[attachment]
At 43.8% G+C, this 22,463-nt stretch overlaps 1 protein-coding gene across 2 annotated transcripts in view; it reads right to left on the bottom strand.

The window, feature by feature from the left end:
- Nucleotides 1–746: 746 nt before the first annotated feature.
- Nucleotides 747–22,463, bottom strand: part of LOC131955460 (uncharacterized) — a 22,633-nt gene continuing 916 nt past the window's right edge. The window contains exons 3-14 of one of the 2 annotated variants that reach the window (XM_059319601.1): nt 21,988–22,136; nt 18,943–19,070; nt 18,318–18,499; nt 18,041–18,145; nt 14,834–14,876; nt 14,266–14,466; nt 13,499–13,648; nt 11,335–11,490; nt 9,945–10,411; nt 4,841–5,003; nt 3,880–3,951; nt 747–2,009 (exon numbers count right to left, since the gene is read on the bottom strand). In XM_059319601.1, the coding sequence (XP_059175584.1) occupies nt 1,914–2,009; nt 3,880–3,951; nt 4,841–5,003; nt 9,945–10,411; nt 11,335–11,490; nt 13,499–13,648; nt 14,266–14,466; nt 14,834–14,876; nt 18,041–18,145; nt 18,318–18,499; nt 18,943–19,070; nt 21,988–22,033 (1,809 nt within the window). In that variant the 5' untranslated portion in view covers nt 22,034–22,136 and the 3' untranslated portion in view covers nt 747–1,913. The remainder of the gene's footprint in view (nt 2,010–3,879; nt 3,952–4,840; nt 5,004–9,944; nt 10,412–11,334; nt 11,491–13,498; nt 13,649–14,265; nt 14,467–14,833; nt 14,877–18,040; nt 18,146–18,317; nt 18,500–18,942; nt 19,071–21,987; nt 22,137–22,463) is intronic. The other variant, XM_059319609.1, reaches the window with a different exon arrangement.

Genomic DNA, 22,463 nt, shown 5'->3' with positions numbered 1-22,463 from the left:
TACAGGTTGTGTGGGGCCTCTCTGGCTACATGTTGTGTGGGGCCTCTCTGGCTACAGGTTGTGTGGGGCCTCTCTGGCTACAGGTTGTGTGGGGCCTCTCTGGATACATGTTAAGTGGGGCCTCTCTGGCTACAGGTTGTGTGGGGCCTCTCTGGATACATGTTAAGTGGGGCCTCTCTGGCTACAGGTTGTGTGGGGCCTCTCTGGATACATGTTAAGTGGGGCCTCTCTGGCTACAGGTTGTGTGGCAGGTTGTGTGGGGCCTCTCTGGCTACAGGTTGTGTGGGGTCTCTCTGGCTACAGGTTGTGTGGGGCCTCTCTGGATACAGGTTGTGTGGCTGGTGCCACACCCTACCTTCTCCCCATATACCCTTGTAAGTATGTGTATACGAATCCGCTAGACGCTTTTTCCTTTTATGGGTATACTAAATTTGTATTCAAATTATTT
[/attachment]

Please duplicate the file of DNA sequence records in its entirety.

At 43.8% G+C, this 22,463-nt stretch overlaps 1 protein-coding gene across 2 annotated transcripts in view; it reads right to left on the bottom strand.

The window, feature by feature from the left end:
- Nucleotides 1–746: 746 nt before the first annotated feature.
- Nucleotides 747–22,463, bottom strand: part of LOC131955460 (uncharacterized) — a 22,633-nt gene continuing 916 nt past the window's right edge. The window contains exons 3-14 of one of the 2 annotated variants that reach the window (XM_059319601.1): nt 21,988–22,136; nt 18,943–19,070; nt 18,318–18,499; nt 18,041–18,145; nt 14,834–14,876; nt 14,266–14,466; nt 13,499–13,648; nt 11,335–11,490; nt 9,945–10,411; nt 4,841–5,003; nt 3,880–3,951; nt 747–2,009 (exon numbers count right to left, since the gene is read on the bottom strand). In XM_059319601.1, the coding sequence (XP_059175584.1) occupies nt 1,914–2,009; nt 3,880–3,951; nt 4,841–5,003; nt 9,945–10,411; nt 11,335–11,490; nt 13,499–13,648; nt 14,266–14,466; nt 14,834–14,876; nt 18,041–18,145; nt 18,318–18,499; nt 18,943–19,070; nt 21,988–22,033 (1,809 nt within the window). In that variant the 5' untranslated portion in view covers nt 22,034–22,136 and the 3' untranslated portion in view covers nt 747–1,913. The remainder of the gene's footprint in view (nt 2,010–3,879; nt 3,952–4,840; nt 5,004–9,944; nt 10,412–11,334; nt 11,491–13,498; nt 13,649–14,265; nt 14,467–14,833; nt 14,877–18,040; nt 18,146–18,317; nt 18,500–18,942; nt 19,071–21,987; nt 22,137–22,463) is intronic. The other variant, XM_059319609.1, reaches the window with a different exon arrangement.

Genomic DNA, 22,463 nt, shown 5'->3' with positions numbered 1-22,463 from the left:
TACAGGTTGTGTGGGGCCTCTCTGGCTACATGTTGTGTGGGGCCTCTCTGGCTACAGGTTGTGTGGGGCCTCTCTGGCTACAGGTTGTGTGGGGCCTCTCTGGATACATGTTAAGTGGGGCCTCTCTGGCTACAGGTTGTGTGGGGCCTCTCTGGATACATGTTAAGTGGGGCCTCTCTGGCTACAGGTTGTGTGGGGCCTCTCTGGATACATGTTAAGTGGGGCCTCTCTGGCTACAGGTTGTGTGGCAGGTTGTGTGGGGCCTCTCTGGCTACAGGTTGTGTGGGGTCTCTCTGGCTACAGGTTGTGTGGGGCCTCTCTGGATACAGGTTGTGTGGCTGGTGCCACACCCTACCTTCTCCCCATATACCCTTGTAAGTATGTGTATACGAATCCGCTAGACGCTTTTTCCTTTTATGGGTATACTAAATTTGTATTCAAATTATTT